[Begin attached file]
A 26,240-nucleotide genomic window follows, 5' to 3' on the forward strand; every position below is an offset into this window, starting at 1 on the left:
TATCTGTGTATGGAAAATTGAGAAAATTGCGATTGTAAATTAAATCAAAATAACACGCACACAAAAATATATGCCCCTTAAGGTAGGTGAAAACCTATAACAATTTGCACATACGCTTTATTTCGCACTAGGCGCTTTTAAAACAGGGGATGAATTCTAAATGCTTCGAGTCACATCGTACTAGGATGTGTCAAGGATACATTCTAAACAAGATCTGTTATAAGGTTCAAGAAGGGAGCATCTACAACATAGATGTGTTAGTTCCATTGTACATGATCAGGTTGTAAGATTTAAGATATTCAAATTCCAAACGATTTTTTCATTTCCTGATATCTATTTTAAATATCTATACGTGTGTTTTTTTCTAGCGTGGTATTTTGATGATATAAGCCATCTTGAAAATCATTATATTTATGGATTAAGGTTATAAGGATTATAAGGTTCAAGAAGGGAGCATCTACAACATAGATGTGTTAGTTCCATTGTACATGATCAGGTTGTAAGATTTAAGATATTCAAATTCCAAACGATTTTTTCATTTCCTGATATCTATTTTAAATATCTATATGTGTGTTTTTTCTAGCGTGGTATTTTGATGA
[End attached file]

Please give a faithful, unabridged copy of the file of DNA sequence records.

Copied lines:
A 26,240-nucleotide genomic window follows, 5' to 3' on the forward strand; every position below is an offset into this window, starting at 1 on the left:
TATCTGTGTATGGAAAATTGAGAAAATTGCGATTGTAAATTAAATCAAAATAACACGCACACAAAAATATATGCCCCTTAAGGTAGGTGAAAACCTATAACAATTTGCACATACGCTTTATTTCGCACTAGGCGCTTTTAAAACAGGGGATGAATTCTAAATGCTTCGAGTCACATCGTACTAGGATGTGTCAAGGATACATTCTAAACAAGATCTGTTATAAGGTTCAAGAAGGGAGCATCTACAACATAGATGTGTTAGTTCCATTGTACATGATCAGGTTGTAAGATTTAAGATATTCAAATTCCAAACGATTTTTTCATTTCCTGATATCTATTTTAAATATCTATACGTGTGTTTTTTTCTAGCGTGGTATTTTGATGATATAAGCCATCTTGAAAATCATTATATTTATGGATTAAGGTTATAAGGATTATAAGGTTCAAGAAGGGAGCATCTACAACATAGATGTGTTAGTTCCATTGTACATGATCAGGTTGTAAGATTTAAGATATTCAAATTCCAAACGATTTTTTCATTTCCTGATATCTATTTTAAATATCTATATGTGTGTTTTTTCTAGCGTGGTATTTTGATGA